Date of Award


Degree Type


Degree Name

Master of Science in Ocean Engineering


Ocean Engineering

First Advisor

Brennan Phillips


Structure-from-Motion (SfM) photogrammetry has become an increasingly useful tool in recent years for underwater surveys of seafloor environments. The resulting digital 3D reconstructions from SfM provide rich information for quantifying changes in benthic communities and allow for more effective long-term monitoring and conservation efforts. In coastal waters, the current method involves divers placing physical ground control points (GCPs) and scale-bars on the substrate, swimming in a boustrophedon pattern over the substrate, and taking several overlapping images with high-cost digital cameras. The necessity of GCPs and divers when using a single camera greatly limits the depths in which spatially rectified SfM photogrammetric reconstructions can be created. The introduction of stereo-camera systems, when properly calibrated, can remove the need for GCPs and allows for autonomous and remotely operated vehicles to facilitate quantitative image surveys of benthic environments beyond diver-depths. However, current stereo-camera systems are typically expensive and require robust onboard computing to achieve real-time quantitative image processing. Many ecological applications for using stereo-camera systems, including SfM and accurate measurement of mobile fauna, make the necessity of a low-cost underwater stereo imaging system crucial for efficient monitoring of marine ecosystems. Difficult to access marine areas, especially in locations with less resources for expensive surveying equipment, could particularly benefit from an economical and open-source SfM solution. This study presents the design of an underwater StereoPi, a compact and low-cost stereo imaging system designed using RaspberryPi components and encased in a stereolithography (SLA) 3D printed resin housing, as well as an open-source calibration and image processing workflow using Python 3.9 and Agisoft Metashape Professional. Underwater calibration data, including hydrostatic testing, are presented to determine how hydrostatic pressures affect the system’s accuracy of stereo imagery measurements and spatially rectified reconstructions in deep water. The presented system has been field tested in Bermuda using a fiber optic tethered remote system for real-time disparity map viewing through first-person goggles to a depth of 70 meters, as well as a diver-held system in Panamá for benthic SfM photogrammetry.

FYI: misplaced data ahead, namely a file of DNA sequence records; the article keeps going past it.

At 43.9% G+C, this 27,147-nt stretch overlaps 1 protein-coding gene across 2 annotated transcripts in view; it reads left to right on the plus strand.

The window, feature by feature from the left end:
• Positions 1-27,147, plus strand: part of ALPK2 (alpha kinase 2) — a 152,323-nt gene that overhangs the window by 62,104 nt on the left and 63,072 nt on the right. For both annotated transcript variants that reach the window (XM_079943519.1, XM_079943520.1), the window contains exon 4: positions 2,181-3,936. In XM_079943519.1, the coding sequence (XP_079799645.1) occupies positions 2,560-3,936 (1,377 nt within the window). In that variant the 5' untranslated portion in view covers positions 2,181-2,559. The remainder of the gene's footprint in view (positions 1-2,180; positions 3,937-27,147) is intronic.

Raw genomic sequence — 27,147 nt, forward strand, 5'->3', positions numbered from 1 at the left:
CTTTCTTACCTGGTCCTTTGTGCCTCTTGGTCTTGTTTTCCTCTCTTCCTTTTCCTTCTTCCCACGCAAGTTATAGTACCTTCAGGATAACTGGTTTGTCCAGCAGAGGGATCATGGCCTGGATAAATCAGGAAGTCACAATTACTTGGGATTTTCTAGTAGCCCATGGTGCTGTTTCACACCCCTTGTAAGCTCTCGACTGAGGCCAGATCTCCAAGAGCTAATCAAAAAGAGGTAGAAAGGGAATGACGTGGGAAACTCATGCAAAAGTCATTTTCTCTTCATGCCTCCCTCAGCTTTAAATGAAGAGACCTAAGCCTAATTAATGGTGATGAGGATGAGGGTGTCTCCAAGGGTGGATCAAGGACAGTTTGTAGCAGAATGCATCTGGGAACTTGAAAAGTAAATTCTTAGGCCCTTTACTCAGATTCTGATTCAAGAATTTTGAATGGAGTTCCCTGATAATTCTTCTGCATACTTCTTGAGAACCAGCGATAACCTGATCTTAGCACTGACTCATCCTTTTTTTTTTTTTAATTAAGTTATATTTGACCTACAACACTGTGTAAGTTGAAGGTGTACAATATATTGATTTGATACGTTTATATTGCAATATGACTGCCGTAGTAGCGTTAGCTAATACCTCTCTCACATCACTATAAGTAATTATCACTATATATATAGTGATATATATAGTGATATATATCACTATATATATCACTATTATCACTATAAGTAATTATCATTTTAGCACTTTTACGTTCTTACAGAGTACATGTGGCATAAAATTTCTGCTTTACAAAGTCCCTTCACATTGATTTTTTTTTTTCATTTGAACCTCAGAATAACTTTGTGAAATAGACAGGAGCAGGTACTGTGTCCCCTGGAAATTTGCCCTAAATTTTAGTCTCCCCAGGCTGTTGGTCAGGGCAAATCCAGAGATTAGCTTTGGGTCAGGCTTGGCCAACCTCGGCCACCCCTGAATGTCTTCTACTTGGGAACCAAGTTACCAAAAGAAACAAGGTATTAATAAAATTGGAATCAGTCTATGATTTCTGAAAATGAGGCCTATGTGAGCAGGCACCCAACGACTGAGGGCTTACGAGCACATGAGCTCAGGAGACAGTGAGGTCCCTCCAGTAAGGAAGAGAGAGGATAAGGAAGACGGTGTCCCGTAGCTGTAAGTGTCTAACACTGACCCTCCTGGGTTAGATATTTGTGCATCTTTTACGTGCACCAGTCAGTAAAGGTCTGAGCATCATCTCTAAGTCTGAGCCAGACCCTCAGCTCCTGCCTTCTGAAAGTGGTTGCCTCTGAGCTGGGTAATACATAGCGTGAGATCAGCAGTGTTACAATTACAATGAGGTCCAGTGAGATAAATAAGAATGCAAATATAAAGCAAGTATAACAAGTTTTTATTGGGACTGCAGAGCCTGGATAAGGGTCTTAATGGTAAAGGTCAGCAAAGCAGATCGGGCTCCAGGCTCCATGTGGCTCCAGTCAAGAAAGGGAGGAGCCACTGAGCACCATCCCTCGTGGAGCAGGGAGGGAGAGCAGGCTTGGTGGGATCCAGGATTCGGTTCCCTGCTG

Creative Commons License

Creative Commons Attribution 4.0 License
This work is licensed under a Creative Commons Attribution 4.0 License.



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